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The concept of ''terroir'' in American wine is limited compared to Europe; only a few places such as Napa Valley in California really mean anything to wine drinkers. Although some wines are still labeled using the old "semi-generic" system (using names of French wines like Burgundy or Champagne), most are now varietally labeled. American vintners are not permitted to use chapetalization (adding sugar to boost alcohol content for balance purposes), partly because the warmer growing climate means the wines are strong enough anyway. Most of the top selling wine varietals are French ones such as Cabernet Sauvignon, Chardonnay, and Merlot. However, Zinfandel, an American growth of what was originally a Croatian varietal, is a strong seller in both red (a strong, rich, jammy, and highly alcoholic wine, but nonetheless well respected when properly done) and white (actually a rosé--who are we kidding, only "blush" works for this--sugary horror often compared to alcoholic Kool-Aid[[note]]TheOtherWiki's Kool-Aid[[note]]Wiki/TheOtherWiki's [[http://en.wikipedia.org/wiki/Plonk_(wine) article on "plonk"]] has two large plastic cups with lids and straws filled with iced White Zinfandel to illustrate the concept of cheap wine.[[/note]]) varieties, and is often considered a distinctly American wine. There is also one small specialty area where the US is being recognized: America has an unusual bounty of regions where the climate is good for growing grapes but can also expect a hard frost every year; this makes these regions excellent for producing ice wine. Wineries in Northern Michigan (particularly the Grand Traverse Bay) have capitalized on this, and along with Canada's similar discovery (Southern Ontario in particular has a similar climate), North America is producing ice wine to rival the products of its native Germany.
31st May '17 3:20:55 PM CV12Hornet
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* The 2000s have seen another variety of pizza restaurant arise in Northern California, upscale pizzerias serving Italian-style pizzas with a high degree of authenticity (i.e. wood-fired brick ovens leaving scorching on the crust, as well as proper mozzarella and Italian toppings/recipes such as margherita, often run by recent immigrants). San Francisco and the surrounding Bay Area are the main center of this new style; expect long waits for a table and $20 pizzas.
18th May '17 9:15:48 AM Madrugada
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** Also note that, when we say "sugar", what we often mean is "high-fructose corn syrup" (or HFCS), [[CaptainObvious a sugar substitute derived from corn]]. This is frequently used in place of cane sugar due to both large subsidies granted to corn farmers and strict quotas on cane sugar imports, and unless a sweet food is explicitly specified as not having HFCS in it, it can be assumed to have it. The only problem this causes is that Jewish restrictions on grains during Passover prevent its consumption for them around then. The health effects of HFCS (particularly as it concerns America's problems with obesity) are a controversial subject, but most health professionals generally agree that this is probably more a function of economics versus any difference from regular cane sugar; it's heavily subsidized and therefore dirt-cheap, allowing food makers to put it in just about anything. In Europe and other places, cane sugar (and in Europe beet sugar[[note]]chemically the same as cane sugar albeit slightly different from HFCS[[/note]] even more so, also due to subsidies and import quotas) is cheaper than HFCS, and not any less prevalent in food. Remember: like your parents told you when you were little, eating too many sweets is bad for your health, whether it's natural cane sugar or HFCS.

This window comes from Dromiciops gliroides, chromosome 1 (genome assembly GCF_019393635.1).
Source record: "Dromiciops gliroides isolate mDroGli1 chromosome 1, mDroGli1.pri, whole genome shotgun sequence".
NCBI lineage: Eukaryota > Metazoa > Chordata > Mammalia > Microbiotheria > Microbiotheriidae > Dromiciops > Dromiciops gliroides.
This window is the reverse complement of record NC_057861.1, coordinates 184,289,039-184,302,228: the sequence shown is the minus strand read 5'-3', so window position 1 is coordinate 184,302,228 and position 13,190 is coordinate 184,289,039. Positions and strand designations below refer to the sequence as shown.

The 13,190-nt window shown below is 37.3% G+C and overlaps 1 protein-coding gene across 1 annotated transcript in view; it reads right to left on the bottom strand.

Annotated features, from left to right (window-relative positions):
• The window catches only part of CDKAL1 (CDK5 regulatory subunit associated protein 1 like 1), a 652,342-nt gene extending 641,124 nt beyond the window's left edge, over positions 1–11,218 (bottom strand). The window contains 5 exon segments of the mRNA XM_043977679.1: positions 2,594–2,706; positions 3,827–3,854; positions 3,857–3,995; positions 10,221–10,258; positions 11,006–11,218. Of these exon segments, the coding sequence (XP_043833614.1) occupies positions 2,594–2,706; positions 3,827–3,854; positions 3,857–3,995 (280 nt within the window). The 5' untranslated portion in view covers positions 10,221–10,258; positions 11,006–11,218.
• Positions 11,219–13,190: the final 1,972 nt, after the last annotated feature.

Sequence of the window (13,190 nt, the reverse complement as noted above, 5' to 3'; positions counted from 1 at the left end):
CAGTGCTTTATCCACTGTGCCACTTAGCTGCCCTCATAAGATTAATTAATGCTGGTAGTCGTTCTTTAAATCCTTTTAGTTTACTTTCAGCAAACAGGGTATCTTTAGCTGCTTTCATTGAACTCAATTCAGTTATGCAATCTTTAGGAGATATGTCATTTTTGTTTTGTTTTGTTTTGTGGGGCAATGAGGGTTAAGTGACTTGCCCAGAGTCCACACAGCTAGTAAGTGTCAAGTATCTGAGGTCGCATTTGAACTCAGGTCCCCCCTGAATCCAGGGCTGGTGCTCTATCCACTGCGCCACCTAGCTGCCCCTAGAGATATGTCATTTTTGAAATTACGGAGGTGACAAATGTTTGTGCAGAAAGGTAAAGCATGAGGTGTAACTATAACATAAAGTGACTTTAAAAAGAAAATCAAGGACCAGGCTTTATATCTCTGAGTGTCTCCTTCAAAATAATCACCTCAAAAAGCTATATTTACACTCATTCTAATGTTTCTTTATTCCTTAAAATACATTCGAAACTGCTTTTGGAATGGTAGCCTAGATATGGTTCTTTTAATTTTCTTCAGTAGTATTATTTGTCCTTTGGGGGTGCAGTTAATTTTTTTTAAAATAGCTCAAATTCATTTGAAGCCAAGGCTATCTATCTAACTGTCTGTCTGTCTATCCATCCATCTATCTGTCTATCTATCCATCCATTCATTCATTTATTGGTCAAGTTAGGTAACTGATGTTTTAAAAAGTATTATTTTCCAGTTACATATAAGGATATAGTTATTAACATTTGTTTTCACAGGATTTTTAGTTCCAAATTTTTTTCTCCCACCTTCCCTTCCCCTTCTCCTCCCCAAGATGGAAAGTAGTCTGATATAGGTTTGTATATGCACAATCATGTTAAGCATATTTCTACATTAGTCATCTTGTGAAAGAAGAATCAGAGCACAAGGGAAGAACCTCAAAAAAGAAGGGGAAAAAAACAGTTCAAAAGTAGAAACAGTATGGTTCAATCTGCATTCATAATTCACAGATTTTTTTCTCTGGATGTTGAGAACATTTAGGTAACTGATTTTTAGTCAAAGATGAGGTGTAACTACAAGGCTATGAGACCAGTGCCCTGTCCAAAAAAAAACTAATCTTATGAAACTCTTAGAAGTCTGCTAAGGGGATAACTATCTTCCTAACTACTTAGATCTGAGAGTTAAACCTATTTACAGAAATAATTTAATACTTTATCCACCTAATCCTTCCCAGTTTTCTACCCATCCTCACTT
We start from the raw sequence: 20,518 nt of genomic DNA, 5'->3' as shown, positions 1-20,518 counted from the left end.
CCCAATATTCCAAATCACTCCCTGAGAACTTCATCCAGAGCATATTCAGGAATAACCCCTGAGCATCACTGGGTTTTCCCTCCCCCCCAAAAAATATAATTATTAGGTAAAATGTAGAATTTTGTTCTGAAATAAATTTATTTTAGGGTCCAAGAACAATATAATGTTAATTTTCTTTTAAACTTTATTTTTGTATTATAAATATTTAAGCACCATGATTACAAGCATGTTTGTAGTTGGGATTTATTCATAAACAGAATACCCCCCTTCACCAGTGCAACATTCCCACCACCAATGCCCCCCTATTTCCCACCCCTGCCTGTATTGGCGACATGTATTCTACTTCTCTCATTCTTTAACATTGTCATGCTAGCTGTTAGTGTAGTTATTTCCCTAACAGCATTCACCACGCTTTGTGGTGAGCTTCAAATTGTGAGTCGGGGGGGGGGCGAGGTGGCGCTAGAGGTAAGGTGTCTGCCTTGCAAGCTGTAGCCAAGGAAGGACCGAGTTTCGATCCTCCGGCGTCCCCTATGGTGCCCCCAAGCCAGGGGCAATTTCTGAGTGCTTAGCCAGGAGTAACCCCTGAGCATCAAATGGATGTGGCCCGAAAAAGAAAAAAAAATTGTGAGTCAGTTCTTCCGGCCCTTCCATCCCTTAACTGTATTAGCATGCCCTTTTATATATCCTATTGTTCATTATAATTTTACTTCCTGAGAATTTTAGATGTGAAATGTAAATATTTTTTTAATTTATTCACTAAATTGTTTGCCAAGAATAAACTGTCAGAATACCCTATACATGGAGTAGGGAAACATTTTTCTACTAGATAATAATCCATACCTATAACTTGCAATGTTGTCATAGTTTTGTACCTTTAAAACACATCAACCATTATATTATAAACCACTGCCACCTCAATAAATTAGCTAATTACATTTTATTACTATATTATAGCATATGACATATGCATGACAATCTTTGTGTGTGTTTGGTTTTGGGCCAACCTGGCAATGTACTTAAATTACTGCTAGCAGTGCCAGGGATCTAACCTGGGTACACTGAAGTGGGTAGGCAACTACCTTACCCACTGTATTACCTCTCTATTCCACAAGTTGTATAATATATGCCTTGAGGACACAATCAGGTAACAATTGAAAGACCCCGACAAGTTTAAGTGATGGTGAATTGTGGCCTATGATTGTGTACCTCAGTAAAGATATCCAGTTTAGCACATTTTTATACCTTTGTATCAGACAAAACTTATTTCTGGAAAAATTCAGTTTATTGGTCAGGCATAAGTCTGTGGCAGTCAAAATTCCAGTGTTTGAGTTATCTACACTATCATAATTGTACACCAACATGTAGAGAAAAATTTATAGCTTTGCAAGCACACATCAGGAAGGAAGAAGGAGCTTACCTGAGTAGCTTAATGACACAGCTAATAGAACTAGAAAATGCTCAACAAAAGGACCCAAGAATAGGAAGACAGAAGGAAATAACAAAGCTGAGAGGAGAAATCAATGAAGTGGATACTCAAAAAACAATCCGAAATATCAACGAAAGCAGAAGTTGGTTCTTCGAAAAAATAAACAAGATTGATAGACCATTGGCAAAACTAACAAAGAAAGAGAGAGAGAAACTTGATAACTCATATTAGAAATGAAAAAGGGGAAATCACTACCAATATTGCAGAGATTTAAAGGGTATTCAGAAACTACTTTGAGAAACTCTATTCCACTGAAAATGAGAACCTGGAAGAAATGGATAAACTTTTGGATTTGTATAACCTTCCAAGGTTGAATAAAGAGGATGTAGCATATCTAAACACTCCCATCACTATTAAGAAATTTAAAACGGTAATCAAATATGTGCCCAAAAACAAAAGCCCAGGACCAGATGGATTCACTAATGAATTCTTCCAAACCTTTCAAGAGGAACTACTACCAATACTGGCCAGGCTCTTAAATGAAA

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** Also note that, when we say "sugar", what we often mean is "high-fructose corn syrup" (or HFCS), [[CaptainObvious a sugar substitute derived from corn]]. This is frequently used in place of cane sugar due to both large subsidies granted to corn farmers and strict quotas on cane sugar imports, and unless a sweet food is explicitly specified as not having HFCS in it, it can be assumed to have it. The only problem this causes is that Jewish restrictions on grains during Passover prevent its consumption for them around then. The health effects of HFCS (particularly as it concerns America's problems with obesity) are a controversial subject, but most health professionals generally agree that this is probably more a function of economics versus any difference from regular cane sugar; it's heavily subsidized and therefore dirt-cheap, allowing food makers to put it in just about anything. In Europe and other places, cane sugar (and in Europe beet sugar[[note]]chemically the same as cane sugar albeit slightly different from HFCS[[/note]] even more so, also due to subsidies and import quotas) is cheaper than HFCS, and not any less prevalent in food. Remember: like your parents told you when you were little, eating too many sweets is bad for your health, whether it's natural cane sugar or HFCS.